No hoardings in parks after thousands back campaign
No hoardings in parks after thousands back campaign; now Adblock turns debate on corporate billboards in Bedminster
Top illustration by Rosa Ter Kuile
Above: Big hoardings like those in this mock-up image of College Green will not happen – but what kind of advertising will be allowed in our parks?
THE COUNCIL has announced it will not allow large advertisements in parks after being confronted with a wave of opposition to the idea.
But deputy mayor Asher Craig did not rule out some unspecified smaller adverts being paid for by companies in Bristol’s parks and open spaces.
Ahead of a debate at the full council meeting on March 20, community group Adblock released a mock-up picture of how advertising hoardings might look on College Green.
The council now appears to have ruled out big hoardings like this – but it’s unclear what kind of advertising might be allowed in order to plug some of the £2.9 million gap in its parks budget.
Adblock forced the debate on the issue at the full council meeting by gathering more than 4,000 signatures on a petition.
One of the group’s spokespeople is Nicola Round, who lives in Bedminster. She is keen to widen the debate to the impact of corporate outdoor advertising on the streets of Greater Bedminster.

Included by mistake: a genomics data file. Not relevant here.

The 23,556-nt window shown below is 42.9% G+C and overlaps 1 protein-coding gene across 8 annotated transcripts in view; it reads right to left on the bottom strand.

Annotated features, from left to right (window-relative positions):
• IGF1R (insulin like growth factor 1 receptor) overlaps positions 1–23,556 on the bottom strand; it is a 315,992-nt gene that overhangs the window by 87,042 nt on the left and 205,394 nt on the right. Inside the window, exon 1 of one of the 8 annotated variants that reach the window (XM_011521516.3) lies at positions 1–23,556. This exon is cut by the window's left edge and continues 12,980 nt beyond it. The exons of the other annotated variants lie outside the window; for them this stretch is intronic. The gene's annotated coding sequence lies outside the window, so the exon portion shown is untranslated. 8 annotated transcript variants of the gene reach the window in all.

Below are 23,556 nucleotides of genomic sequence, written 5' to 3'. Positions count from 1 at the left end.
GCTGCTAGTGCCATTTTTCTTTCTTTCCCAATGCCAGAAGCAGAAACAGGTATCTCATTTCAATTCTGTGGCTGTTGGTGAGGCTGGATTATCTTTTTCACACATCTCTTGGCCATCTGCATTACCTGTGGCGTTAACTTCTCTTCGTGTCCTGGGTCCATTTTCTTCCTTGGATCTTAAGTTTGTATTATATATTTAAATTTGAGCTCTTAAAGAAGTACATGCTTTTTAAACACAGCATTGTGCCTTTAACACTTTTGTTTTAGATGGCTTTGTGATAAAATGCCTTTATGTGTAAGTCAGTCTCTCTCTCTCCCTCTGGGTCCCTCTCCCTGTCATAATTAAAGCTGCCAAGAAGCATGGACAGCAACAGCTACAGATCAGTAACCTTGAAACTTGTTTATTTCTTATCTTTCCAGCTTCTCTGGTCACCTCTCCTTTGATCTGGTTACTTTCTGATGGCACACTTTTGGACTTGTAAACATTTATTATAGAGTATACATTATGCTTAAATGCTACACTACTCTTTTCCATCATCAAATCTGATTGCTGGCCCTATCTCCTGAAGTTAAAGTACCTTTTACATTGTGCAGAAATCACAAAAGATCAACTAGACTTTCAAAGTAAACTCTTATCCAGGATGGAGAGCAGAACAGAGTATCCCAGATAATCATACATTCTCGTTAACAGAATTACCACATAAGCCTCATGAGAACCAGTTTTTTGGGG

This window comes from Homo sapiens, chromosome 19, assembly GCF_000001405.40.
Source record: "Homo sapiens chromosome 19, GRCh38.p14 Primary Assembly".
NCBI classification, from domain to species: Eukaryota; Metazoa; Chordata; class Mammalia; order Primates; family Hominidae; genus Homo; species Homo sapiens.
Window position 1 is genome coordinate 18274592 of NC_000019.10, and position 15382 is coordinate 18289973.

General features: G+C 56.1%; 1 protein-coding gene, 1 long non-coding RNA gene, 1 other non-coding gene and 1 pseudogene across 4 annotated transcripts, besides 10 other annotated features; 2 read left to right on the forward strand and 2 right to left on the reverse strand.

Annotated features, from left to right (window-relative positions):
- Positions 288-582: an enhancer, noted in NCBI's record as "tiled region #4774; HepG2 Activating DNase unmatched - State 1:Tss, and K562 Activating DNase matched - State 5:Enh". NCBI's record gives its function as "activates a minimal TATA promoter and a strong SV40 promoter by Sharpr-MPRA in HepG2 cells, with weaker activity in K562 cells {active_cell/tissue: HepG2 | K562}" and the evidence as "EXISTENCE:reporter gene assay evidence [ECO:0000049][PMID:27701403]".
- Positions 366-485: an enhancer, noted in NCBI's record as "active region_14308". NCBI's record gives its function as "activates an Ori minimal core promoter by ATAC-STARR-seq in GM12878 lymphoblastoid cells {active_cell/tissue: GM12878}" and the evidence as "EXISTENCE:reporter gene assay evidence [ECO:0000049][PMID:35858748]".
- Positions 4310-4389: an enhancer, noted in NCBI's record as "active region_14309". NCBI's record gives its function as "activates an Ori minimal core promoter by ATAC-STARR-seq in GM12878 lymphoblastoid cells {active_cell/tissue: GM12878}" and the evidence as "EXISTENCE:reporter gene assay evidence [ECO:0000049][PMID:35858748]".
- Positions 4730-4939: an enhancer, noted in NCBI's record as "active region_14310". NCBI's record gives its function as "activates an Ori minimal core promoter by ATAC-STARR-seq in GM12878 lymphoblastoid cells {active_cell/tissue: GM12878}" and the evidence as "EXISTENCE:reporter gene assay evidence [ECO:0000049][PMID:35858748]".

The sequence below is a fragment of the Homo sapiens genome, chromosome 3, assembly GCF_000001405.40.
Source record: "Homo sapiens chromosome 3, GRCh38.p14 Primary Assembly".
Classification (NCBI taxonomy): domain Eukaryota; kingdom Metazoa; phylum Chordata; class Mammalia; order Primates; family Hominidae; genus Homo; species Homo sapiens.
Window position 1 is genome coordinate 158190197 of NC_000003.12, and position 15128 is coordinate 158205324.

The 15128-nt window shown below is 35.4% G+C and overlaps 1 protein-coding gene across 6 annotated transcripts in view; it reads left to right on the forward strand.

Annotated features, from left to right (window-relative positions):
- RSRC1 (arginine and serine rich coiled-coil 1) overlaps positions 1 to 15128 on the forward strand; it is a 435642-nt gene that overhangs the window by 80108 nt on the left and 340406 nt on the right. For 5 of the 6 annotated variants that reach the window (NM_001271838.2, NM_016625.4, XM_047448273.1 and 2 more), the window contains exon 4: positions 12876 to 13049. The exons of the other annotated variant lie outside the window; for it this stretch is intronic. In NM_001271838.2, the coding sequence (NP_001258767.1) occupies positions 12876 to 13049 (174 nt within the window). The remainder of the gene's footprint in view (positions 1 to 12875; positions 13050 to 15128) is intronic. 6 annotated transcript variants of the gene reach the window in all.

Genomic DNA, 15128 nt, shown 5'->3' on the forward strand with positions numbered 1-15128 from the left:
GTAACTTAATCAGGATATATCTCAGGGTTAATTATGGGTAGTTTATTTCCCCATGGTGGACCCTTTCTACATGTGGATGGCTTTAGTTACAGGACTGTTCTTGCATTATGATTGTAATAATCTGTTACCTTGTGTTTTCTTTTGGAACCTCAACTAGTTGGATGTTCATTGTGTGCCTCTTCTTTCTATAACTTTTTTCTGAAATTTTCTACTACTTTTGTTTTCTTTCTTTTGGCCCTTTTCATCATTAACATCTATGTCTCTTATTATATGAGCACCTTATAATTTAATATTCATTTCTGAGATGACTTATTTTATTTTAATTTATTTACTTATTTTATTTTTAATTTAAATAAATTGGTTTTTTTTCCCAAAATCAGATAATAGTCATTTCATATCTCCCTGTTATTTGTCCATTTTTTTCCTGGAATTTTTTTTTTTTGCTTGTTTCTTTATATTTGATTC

Nicola asked whether “these public spaces could be used in a way that better serves our community.
“One concern is that the type of advertising we see on billboards – usually for large corporations selling us junk food, cars, supermarkets or foreign holidays – undermines the message to shop locally, as well as compounding existing problems like child obesity and pollution.”
“Many people feel that there is too much advertising in public spaces already, and are concerned about the impact on the environment, local economy and public health, among other problems. For example, a new report has shown that young people who regularly see junk food advertisements, including those on billboards, are more likely to be obese,” said Nicola.
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